Page:Popular Science Monthly Volume 15.djvu/361

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lumps of the entire mass into contact with it as it exudes from the stomach's walls. If the material has come from the mouth finely ground up, a considerable portion goes over into the duodenum before it has been properly acted upon; but, if it has come down in coarse lumps, these begin shortly to dissolve, passing into a more or less fluid condition, and this can be taken care of with about the same rapidity by the digestive apparatus following: by this arrangement no portion of the food would be allowed to pass from the stomach unprepared for the next step in the digestive process. All portions, then, even the finest fibers, of a meat diet, must be acted upon by the gastric juice before passing on; and this action progresses best by slowly wearing off the outside of the morsels.

Professor Ludwig has made some general experiments as to the truth of this theory upon himself, eating coarsely-cut meat at one time and fine at another, without at least being able to detect any ill effects whatever from morsels as large as it was convenient to swallow.[1] Many workingmen, business men, and others, almost bolt their food without loss of excellent digestion; we should bear in mind, of course, that they have to chew much of their vegetable food for convenience in swallowing, and also that the indigestion of business men occasionally is due more to their nervous condition at the time.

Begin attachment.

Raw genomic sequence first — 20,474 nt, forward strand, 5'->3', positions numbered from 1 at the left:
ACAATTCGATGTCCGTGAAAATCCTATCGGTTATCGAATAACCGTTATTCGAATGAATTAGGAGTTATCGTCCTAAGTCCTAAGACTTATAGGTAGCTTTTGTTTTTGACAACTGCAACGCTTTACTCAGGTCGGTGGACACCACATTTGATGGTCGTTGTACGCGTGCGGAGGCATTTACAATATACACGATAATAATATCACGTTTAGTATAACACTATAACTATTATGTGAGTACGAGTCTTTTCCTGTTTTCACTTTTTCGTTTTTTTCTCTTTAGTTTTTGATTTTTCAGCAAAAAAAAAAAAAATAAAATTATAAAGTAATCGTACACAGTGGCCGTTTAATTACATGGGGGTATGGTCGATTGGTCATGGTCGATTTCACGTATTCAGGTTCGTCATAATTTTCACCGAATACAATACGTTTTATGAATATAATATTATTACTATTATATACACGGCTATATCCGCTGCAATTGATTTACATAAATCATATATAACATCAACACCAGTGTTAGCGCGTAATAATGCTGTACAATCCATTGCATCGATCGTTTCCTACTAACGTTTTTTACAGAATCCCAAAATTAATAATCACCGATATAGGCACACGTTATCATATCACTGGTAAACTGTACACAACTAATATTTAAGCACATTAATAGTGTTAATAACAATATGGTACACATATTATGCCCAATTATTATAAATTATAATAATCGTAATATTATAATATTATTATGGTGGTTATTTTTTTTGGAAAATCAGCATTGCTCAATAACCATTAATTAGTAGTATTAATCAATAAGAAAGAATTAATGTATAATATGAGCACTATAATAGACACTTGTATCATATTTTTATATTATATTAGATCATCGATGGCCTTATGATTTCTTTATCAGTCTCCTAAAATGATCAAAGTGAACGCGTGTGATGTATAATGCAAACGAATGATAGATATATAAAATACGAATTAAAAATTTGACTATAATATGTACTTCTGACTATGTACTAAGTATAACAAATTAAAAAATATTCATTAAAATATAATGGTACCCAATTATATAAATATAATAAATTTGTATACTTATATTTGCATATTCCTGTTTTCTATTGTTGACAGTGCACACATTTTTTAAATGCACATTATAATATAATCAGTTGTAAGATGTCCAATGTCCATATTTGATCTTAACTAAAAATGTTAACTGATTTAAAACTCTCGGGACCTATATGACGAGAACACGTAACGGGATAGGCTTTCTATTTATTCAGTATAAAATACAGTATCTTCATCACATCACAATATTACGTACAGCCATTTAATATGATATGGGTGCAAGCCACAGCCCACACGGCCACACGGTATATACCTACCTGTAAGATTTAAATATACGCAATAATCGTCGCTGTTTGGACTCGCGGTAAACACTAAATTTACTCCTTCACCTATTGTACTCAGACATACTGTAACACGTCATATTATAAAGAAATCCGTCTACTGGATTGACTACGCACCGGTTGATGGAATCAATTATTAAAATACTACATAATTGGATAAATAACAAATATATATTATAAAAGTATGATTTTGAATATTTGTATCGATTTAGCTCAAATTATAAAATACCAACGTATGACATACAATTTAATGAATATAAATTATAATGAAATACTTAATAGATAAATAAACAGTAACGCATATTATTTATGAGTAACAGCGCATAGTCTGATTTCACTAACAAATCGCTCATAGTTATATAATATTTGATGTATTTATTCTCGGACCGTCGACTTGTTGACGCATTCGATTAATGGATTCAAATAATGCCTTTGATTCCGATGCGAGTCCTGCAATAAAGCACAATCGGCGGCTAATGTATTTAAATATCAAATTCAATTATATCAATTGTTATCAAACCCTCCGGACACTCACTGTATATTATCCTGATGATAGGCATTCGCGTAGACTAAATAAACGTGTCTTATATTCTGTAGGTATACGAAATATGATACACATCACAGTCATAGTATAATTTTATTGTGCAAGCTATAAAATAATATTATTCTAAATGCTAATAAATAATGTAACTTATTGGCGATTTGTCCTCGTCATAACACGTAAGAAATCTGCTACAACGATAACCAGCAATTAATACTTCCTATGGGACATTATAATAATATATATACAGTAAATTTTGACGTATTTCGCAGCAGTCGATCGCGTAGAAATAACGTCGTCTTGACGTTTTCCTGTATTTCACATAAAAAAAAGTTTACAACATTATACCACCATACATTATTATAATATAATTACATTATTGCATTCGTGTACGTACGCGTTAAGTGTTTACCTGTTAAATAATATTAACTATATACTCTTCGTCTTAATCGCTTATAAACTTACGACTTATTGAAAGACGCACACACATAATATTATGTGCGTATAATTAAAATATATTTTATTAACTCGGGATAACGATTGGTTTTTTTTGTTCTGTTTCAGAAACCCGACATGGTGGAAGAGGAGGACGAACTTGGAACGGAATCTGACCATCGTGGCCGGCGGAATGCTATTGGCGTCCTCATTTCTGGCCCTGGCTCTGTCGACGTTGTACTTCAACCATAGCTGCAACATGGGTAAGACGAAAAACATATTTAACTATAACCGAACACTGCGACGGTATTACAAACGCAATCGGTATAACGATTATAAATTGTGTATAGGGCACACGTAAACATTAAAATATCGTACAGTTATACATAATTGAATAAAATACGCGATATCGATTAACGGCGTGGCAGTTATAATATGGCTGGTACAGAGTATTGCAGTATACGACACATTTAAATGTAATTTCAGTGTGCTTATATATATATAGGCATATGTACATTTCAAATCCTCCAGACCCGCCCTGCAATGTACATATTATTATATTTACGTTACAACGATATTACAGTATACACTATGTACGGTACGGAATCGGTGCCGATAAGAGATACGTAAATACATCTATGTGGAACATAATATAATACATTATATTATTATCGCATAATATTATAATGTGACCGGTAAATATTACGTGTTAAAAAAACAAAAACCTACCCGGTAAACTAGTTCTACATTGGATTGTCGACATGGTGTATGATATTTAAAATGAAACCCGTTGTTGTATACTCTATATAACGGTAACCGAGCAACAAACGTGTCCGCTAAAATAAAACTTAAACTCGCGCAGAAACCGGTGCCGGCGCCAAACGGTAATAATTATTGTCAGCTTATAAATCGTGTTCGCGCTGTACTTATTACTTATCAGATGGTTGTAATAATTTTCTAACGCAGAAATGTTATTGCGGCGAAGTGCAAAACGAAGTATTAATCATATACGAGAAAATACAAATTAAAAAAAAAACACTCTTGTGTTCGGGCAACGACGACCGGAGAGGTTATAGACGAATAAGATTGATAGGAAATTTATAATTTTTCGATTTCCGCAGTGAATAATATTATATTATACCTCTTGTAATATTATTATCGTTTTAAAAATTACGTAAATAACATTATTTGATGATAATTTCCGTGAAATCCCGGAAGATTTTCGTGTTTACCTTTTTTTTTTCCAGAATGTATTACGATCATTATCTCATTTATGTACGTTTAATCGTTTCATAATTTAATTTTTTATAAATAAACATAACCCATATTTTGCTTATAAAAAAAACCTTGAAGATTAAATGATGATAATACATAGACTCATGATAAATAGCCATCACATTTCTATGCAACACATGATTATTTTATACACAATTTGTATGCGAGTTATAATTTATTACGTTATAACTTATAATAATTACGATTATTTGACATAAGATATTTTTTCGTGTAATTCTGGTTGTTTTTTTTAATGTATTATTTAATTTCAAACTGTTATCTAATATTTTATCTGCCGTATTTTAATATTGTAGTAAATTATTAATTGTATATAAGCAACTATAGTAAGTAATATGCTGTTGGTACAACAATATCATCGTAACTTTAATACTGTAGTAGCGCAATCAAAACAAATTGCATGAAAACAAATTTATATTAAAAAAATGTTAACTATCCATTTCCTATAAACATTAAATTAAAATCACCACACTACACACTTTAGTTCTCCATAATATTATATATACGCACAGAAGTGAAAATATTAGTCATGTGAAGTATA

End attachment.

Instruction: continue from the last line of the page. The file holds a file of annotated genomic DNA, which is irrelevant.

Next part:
A slight amount of chewing or mumbling serves to detect harsh substances, as bones, and to prepare for swallowing; foreign matters of considerable size will, however, gradually make their way, and, if not rough, may pass without injury. The writer once had an experience of this nature with a piece of iron an inch in length and a third in diameter.

To conclude, then, with respect to man as well as other flesh-eaters: it is not only not necessary, but also not best, to chew meat of any kind to a fine condition, but to swallow it in convenient morsels; this militates against hash. With regard to all non-meat food, careful mastication is better, but hardly so necessary as has been supposed.



TURNING now to another part of our subject, and bearing in mind the fact that by far the greater part of the external relations to which our actions are adjusted, and to which it is necessary that they should conform, in order to secure our preservation, safety, and wel-

  1. Lectures of Professor C. Ludwig (Leipsic), 1878-'79.